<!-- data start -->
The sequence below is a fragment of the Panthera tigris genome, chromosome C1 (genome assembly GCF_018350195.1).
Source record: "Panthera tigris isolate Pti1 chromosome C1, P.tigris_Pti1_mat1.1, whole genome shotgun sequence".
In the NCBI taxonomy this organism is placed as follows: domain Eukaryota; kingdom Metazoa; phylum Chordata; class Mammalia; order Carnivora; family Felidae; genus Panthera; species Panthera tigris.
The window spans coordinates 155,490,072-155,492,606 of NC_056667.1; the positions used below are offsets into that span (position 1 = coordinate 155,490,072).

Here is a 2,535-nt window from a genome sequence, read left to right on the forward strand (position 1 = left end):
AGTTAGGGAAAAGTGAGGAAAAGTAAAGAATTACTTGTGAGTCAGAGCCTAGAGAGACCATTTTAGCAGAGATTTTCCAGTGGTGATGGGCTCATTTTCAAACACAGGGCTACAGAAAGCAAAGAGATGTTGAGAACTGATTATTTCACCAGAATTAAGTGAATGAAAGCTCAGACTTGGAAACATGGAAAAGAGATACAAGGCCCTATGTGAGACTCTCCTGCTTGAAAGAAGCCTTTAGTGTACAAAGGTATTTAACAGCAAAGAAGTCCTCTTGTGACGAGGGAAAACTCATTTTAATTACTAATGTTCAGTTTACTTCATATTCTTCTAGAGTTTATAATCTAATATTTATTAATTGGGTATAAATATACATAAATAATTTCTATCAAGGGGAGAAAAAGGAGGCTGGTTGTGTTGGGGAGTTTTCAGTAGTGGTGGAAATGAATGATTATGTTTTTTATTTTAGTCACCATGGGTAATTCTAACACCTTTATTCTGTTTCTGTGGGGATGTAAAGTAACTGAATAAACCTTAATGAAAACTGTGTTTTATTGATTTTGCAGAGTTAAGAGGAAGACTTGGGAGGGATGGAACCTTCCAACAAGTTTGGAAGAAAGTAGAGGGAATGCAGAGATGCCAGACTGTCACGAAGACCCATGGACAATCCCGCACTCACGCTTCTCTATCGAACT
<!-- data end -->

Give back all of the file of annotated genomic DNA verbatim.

The sequence below is a fragment of the Panthera tigris genome, chromosome C1 (genome assembly GCF_018350195.1).
Source record: "Panthera tigris isolate Pti1 chromosome C1, P.tigris_Pti1_mat1.1, whole genome shotgun sequence".
In the NCBI taxonomy this organism is placed as follows: domain Eukaryota; kingdom Metazoa; phylum Chordata; class Mammalia; order Carnivora; family Felidae; genus Panthera; species Panthera tigris.
The window spans coordinates 155,490,072-155,492,606 of NC_056667.1; the positions used below are offsets into that span (position 1 = coordinate 155,490,072).

Here is a 2,535-nt window from a genome sequence, read left to right on the forward strand (position 1 = left end):
AGTTAGGGAAAAGTGAGGAAAAGTAAAGAATTACTTGTGAGTCAGAGCCTAGAGAGACCATTTTAGCAGAGATTTTCCAGTGGTGATGGGCTCATTTTCAAACACAGGGCTACAGAAAGCAAAGAGATGTTGAGAACTGATTATTTCACCAGAATTAAGTGAATGAAAGCTCAGACTTGGAAACATGGAAAAGAGATACAAGGCCCTATGTGAGACTCTCCTGCTTGAAAGAAGCCTTTAGTGTACAAAGGTATTTAACAGCAAAGAAGTCCTCTTGTGACGAGGGAAAACTCATTTTAATTACTAATGTTCAGTTTACTTCATATTCTTCTAGAGTTTATAATCTAATATTTATTAATTGGGTATAAATATACATAAATAATTTCTATCAAGGGGAGAAAAAGGAGGCTGGTTGTGTTGGGGAGTTTTCAGTAGTGGTGGAAATGAATGATTATGTTTTTTATTTTAGTCACCATGGGTAATTCTAACACCTTTATTCTGTTTCTGTGGGGATGTAAAGTAACTGAATAAACCTTAATGAAAACTGTGTTTTATTGATTTTGCAGAGTTAAGAGGAAGACTTGGGAGGGATGGAACCTTCCAACAAGTTTGGAAGAAAGTAGAGGGAATGCAGAGATGCCAGACTGTCACGAAGACCCATGGACAATCCCGCACTCACGCTTCTCTATCGAACT